We can get used to being uncomfortable. Clutter builds slowly and we acclimate to the experience of living with things that no longer serve us. We feel unhappy living with the clutter and we may not recognize the clutter as the source of our grief.
This is why I strongly encourage you to look around at the things in your home and life and ask of each thing, "Do I like you, or can I let you go?" When I work with clients, I have to be strongly encouraging because they are used to living with the stagnation. They may even complain about how uncomfortable they are in their home and resist letting things go.
I was working with a client in her closet. She complained that she couldn't think straight when she came into her closet to decide what she was going to wear that day. Her face was constricted and she seemed very irritable.
We took all the pants off the hangers and put them on the floor. There were a lot of pants. Enough for five people. I asked her about the first pair of pants. She said, "Well, you know, these are really good pants, and I haven't worn them in a while, but they're really great." I asked if she could let them go. She said, "But they're really great pants." I said, "And you don't wear them." She said, "Yeah, I know but..." She picked up another pair. I had her put those down and I had her pick up the first pair again.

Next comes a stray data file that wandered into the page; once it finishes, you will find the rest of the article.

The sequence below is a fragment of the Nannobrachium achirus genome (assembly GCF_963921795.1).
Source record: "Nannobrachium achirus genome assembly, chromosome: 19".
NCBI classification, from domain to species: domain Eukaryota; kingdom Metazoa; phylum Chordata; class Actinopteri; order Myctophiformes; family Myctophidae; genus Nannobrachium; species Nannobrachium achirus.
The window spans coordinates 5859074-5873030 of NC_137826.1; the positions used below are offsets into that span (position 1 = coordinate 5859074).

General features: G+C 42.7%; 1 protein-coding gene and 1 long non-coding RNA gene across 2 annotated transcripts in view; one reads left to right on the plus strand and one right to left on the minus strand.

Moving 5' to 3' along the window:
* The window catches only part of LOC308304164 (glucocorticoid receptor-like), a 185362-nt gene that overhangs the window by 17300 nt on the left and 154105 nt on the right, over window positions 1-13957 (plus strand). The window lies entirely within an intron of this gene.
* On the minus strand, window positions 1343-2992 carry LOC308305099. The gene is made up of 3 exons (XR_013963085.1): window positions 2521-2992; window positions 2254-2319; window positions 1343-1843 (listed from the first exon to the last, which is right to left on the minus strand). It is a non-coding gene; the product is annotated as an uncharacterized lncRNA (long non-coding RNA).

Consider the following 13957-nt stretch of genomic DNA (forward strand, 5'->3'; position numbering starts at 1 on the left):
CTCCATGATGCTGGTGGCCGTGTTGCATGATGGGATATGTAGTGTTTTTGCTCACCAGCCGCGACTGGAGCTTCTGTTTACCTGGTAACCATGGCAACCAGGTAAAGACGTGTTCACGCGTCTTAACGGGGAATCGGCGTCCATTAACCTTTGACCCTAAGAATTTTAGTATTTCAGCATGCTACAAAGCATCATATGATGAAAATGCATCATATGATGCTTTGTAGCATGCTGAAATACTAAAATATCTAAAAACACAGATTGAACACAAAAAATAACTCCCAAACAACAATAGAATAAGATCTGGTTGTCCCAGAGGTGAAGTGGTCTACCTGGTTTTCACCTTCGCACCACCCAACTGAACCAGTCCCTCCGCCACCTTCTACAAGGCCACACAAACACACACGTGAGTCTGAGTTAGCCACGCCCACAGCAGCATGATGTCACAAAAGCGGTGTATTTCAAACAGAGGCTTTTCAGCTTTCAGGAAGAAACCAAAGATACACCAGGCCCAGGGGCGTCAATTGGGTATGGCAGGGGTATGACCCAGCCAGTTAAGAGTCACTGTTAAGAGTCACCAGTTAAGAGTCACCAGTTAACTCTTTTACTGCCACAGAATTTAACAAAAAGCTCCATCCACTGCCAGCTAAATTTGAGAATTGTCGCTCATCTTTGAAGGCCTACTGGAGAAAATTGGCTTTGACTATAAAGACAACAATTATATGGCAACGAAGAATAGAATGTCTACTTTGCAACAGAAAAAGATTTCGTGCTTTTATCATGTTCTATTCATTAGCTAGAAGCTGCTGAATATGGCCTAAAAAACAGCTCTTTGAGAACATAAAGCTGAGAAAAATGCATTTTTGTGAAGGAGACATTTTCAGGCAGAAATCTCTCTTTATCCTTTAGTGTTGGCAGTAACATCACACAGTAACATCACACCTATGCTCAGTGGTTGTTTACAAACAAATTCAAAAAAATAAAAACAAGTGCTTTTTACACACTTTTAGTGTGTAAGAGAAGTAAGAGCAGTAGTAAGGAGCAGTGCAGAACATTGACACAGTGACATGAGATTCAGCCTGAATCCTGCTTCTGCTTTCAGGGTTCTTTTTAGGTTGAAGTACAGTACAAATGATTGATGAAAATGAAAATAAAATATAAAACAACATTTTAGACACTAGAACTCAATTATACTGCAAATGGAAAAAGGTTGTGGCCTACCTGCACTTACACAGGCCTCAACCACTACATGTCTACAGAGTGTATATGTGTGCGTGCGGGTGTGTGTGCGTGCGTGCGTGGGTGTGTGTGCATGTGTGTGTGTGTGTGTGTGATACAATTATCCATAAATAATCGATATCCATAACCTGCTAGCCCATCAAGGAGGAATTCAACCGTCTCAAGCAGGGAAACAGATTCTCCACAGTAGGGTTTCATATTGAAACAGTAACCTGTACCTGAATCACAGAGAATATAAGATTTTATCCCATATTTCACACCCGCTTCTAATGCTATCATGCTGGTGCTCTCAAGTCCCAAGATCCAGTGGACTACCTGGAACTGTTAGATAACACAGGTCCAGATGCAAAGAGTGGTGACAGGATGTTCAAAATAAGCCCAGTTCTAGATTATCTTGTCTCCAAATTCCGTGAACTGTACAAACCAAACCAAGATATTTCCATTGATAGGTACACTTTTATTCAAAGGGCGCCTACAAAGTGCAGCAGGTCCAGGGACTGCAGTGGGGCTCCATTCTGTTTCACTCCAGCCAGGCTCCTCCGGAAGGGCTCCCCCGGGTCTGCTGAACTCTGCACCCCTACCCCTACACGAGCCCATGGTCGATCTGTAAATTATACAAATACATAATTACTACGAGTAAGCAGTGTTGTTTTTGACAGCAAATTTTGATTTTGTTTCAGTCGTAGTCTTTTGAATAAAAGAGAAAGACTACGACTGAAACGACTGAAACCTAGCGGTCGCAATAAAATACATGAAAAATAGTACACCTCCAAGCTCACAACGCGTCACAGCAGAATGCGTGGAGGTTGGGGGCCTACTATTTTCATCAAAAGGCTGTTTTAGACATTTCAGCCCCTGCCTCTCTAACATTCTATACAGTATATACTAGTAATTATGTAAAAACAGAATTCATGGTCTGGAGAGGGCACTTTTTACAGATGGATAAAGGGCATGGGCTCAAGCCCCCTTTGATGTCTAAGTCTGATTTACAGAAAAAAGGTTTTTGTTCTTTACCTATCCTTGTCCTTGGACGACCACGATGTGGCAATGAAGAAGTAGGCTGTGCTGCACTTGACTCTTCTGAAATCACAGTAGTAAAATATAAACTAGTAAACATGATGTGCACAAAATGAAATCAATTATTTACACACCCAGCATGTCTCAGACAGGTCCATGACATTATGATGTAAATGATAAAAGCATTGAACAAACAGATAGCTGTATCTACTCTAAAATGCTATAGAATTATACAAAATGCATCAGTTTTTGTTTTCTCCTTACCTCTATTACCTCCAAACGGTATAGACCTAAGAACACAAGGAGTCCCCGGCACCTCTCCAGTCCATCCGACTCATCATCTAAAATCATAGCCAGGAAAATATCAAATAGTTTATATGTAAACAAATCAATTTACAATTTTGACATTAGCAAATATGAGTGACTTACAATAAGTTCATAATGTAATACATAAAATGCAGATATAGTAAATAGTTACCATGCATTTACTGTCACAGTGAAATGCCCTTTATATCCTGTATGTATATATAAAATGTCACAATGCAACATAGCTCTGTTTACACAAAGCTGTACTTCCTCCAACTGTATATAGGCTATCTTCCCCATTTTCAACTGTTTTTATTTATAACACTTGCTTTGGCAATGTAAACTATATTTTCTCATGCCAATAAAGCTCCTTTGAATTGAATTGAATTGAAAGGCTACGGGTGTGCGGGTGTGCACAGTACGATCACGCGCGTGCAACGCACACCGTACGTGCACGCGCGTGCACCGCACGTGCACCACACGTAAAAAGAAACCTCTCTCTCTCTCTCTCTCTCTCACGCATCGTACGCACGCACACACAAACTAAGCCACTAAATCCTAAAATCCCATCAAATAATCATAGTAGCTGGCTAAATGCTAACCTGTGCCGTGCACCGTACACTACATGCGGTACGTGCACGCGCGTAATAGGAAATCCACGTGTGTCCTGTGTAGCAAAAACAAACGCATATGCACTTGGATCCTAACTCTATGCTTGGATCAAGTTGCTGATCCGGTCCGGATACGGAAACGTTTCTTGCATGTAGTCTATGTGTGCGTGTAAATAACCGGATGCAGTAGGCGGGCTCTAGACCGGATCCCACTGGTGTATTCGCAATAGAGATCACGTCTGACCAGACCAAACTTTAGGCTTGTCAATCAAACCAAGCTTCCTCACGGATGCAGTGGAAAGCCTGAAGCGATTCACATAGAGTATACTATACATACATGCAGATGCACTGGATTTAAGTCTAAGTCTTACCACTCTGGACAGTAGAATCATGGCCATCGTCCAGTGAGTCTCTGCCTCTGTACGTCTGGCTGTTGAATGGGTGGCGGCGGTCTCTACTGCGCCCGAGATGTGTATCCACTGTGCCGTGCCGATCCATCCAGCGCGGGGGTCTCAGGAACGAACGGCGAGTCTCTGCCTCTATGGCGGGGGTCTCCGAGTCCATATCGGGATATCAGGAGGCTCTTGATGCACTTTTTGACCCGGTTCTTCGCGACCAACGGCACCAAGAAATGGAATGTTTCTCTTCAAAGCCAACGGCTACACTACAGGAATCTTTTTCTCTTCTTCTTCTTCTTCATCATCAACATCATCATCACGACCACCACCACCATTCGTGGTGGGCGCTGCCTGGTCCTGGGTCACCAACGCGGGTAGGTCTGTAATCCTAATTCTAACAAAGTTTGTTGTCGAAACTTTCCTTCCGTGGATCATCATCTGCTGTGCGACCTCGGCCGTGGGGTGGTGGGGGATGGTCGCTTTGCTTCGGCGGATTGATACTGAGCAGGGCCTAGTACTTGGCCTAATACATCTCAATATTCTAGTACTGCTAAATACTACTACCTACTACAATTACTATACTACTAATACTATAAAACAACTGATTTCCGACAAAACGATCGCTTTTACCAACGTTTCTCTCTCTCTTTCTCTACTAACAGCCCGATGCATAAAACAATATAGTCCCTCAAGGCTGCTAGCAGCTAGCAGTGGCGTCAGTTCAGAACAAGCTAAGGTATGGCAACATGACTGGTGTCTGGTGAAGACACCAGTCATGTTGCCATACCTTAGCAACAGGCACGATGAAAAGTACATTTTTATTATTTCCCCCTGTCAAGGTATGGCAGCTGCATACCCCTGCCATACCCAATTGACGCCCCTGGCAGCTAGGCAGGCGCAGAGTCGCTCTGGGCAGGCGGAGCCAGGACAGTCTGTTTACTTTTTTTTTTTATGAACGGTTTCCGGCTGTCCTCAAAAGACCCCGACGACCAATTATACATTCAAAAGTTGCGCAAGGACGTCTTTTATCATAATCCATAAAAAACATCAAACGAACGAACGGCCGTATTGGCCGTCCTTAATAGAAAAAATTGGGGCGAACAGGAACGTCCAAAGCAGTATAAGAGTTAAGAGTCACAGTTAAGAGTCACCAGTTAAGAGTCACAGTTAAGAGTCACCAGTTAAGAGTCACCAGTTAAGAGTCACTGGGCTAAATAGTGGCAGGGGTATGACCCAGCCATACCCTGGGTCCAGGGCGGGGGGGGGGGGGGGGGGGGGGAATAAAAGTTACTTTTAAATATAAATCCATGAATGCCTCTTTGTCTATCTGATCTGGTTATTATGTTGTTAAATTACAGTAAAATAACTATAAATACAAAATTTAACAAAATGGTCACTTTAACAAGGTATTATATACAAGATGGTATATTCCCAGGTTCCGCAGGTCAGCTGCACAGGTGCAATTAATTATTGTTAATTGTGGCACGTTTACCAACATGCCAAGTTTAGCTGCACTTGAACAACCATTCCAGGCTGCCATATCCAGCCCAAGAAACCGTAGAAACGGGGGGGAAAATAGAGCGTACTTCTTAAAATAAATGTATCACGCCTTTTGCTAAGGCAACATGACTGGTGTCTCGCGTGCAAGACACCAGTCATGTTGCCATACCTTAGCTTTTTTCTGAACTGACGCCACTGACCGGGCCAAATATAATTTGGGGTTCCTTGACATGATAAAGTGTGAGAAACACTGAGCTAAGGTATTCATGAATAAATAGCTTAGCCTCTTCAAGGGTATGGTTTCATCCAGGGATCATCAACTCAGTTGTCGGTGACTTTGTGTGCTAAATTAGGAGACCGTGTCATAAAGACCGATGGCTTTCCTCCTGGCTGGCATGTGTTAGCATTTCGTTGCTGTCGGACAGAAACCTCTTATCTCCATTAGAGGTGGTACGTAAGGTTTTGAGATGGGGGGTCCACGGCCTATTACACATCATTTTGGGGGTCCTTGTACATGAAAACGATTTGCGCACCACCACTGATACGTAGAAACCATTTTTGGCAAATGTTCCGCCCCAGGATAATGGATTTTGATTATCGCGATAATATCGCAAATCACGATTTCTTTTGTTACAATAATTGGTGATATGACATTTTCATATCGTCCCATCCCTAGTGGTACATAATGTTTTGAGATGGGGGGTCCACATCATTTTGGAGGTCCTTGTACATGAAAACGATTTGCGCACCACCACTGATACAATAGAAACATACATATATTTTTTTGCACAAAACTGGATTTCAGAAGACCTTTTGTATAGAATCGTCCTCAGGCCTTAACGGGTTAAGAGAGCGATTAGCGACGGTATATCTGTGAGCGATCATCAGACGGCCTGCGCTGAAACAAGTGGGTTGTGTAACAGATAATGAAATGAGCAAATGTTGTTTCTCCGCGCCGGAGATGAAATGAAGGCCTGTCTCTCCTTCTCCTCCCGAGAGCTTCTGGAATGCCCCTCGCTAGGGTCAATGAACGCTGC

My client was trying to defend something that was no longer making her happy and was causing her pain every time she came into her closet. I could feel fear in her voice. I think there's a fear of the unknown when we make any change in our life. "What will happen to me?" It's below the thinking level. All we feel is the fear and that supports the resistance. That's why I ask questions so the fear gets light shed on it.
I asked my client if she liked the pants she was wearing. She matter-of-factly said, "Yes." I pointed out how clear and strong she was when she said yes. There was no doubt or fear in her. She came alive. But when she was trying to protect and defend something she no longer wore, she seemed tired and afraid and small. I said every time she comes into the closet, the presence of everything that is no longer a part of her life sucker punches her. I said it's a terrible way to live and she deserves better.
My client sat silently as she pondered this experience. It helps when we clearly see the effect that something is having on us. When we see that something hurts us, we get the incentive to let this thing go. My client let go of these pants. There was a relaxation in her decision. She went from fighting to openness. We went through the rest of the pants with the new way of seeing things and she was able to let go of a majority of her pants. She was left with eight pair of pants that she loved.